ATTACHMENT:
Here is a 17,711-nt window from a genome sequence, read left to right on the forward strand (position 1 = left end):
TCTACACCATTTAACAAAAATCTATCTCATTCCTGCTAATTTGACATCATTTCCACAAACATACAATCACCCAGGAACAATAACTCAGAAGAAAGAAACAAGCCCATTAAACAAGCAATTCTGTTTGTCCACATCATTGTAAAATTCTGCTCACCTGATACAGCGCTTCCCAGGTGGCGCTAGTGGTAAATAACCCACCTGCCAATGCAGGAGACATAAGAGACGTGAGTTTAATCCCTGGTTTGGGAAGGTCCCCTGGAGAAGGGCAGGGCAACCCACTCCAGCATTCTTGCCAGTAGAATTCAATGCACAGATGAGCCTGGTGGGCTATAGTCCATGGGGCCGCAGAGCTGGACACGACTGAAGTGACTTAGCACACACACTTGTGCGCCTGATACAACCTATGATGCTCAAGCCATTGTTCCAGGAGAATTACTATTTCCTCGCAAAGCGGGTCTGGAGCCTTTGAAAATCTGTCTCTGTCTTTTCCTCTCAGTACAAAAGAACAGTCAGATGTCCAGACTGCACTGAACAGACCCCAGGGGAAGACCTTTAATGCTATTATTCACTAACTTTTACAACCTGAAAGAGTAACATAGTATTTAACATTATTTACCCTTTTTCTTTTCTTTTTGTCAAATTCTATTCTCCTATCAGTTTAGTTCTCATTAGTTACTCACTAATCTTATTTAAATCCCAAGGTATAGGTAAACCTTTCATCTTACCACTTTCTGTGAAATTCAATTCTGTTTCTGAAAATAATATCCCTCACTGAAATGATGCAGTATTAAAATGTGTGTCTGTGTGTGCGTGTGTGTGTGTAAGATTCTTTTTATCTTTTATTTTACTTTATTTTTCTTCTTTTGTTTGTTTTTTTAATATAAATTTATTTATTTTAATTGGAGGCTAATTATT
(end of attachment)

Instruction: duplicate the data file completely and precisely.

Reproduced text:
Here is a 17,711-nt window from a genome sequence, read left to right on the forward strand (position 1 = left end):
TCTACACCATTTAACAAAAATCTATCTCATTCCTGCTAATTTGACATCATTTCCACAAACATACAATCACCCAGGAACAATAACTCAGAAGAAAGAAACAAGCCCATTAAACAAGCAATTCTGTTTGTCCACATCATTGTAAAATTCTGCTCACCTGATACAGCGCTTCCCAGGTGGCGCTAGTGGTAAATAACCCACCTGCCAATGCAGGAGACATAAGAGACGTGAGTTTAATCCCTGGTTTGGGAAGGTCCCCTGGAGAAGGGCAGGGCAACCCACTCCAGCATTCTTGCCAGTAGAATTCAATGCACAGATGAGCCTGGTGGGCTATAGTCCATGGGGCCGCAGAGCTGGACACGACTGAAGTGACTTAGCACACACACTTGTGCGCCTGATACAACCTATGATGCTCAAGCCATTGTTCCAGGAGAATTACTATTTCCTCGCAAAGCGGGTCTGGAGCCTTTGAAAATCTGTCTCTGTCTTTTCCTCTCAGTACAAAAGAACAGTCAGATGTCCAGACTGCACTGAACAGACCCCAGGGGAAGACCTTTAATGCTATTATTCACTAACTTTTACAACCTGAAAGAGTAACATAGTATTTAACATTATTTACCCTTTTTCTTTTCTTTTTGTCAAATTCTATTCTCCTATCAGTTTAGTTCTCATTAGTTACTCACTAATCTTATTTAAATCCCAAGGTATAGGTAAACCTTTCATCTTACCACTTTCTGTGAAATTCAATTCTGTTTCTGAAAATAATATCCCTCACTGAAATGATGCAGTATTAAAATGTGTGTCTGTGTGTGCGTGTGTGTGTGTAAGATTCTTTTTATCTTTTATTTTACTTTATTTTTCTTCTTTTGTTTGTTTTTTTAATATAAATTTATTTATTTTAATTGGAGGCTAATTATT